Assisting me in my journey thus far have been a great group of YouTube channels. Most notably; HuskyStarcraft, TheUENtv, SC2NoobSchool, HDStarcraft, and HunterStarcraft. They offer great tips, as well as commentary on some of the highest level games in North America and South Korea. They also pointed me at some great sites for tournaments, and information. The most valuable site so far has been SC2Mapster. SCII comes with an amazing map editor, which has allowed people to create Tetris, and custom tutorial levels to test certain aspects of your game. I’m currently having the most trouble with the multitasking trainer. My damn probe keep dying. Husky and HD also have a site up with a lot of great community information at Starcraft Arena
So how far have I come on my quest thus far, well here are my current league standings.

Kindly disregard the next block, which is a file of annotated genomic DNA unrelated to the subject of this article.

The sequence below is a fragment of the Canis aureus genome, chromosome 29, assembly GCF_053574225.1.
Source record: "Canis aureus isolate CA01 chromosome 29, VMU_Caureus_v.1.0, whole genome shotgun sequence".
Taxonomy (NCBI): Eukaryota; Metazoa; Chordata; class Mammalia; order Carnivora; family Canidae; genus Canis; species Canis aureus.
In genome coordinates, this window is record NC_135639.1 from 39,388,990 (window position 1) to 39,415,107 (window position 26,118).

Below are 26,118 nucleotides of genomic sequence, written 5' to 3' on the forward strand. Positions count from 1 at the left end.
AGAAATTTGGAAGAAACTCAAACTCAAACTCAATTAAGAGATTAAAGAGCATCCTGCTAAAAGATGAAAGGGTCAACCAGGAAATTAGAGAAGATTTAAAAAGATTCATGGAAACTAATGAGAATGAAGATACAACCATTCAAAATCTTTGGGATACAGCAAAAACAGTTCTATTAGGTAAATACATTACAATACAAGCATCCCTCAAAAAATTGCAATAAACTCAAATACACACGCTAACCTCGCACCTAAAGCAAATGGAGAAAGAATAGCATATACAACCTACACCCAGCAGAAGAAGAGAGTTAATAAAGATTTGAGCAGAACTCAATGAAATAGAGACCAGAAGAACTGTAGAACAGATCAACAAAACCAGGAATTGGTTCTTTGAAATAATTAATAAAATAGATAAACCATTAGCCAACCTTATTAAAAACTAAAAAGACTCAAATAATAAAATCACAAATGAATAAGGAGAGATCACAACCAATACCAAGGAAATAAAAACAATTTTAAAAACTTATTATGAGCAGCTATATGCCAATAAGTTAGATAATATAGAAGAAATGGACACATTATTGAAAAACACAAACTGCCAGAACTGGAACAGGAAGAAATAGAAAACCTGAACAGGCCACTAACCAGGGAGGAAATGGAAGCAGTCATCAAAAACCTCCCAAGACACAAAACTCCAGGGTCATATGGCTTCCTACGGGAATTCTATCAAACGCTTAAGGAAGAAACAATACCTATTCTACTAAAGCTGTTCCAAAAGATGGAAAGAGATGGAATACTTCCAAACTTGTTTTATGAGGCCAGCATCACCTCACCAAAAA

There’s more information there than most of you could ever care about, but come on back and check it out from time to time. I’ll have periodic updates on what I have learned, and where I got the information. This is the information age, and there’s not excuse for sucking at Starcraft II! Ok maybe there are, but this should help you out if it bothers you that you suck. The Protoss Void Ray still seems too powerful against my Zerg and a ball of Terran will almost always turn my troops back into a spawning pool. Only time will tell if this is a balancing issue, or my own ineptitude.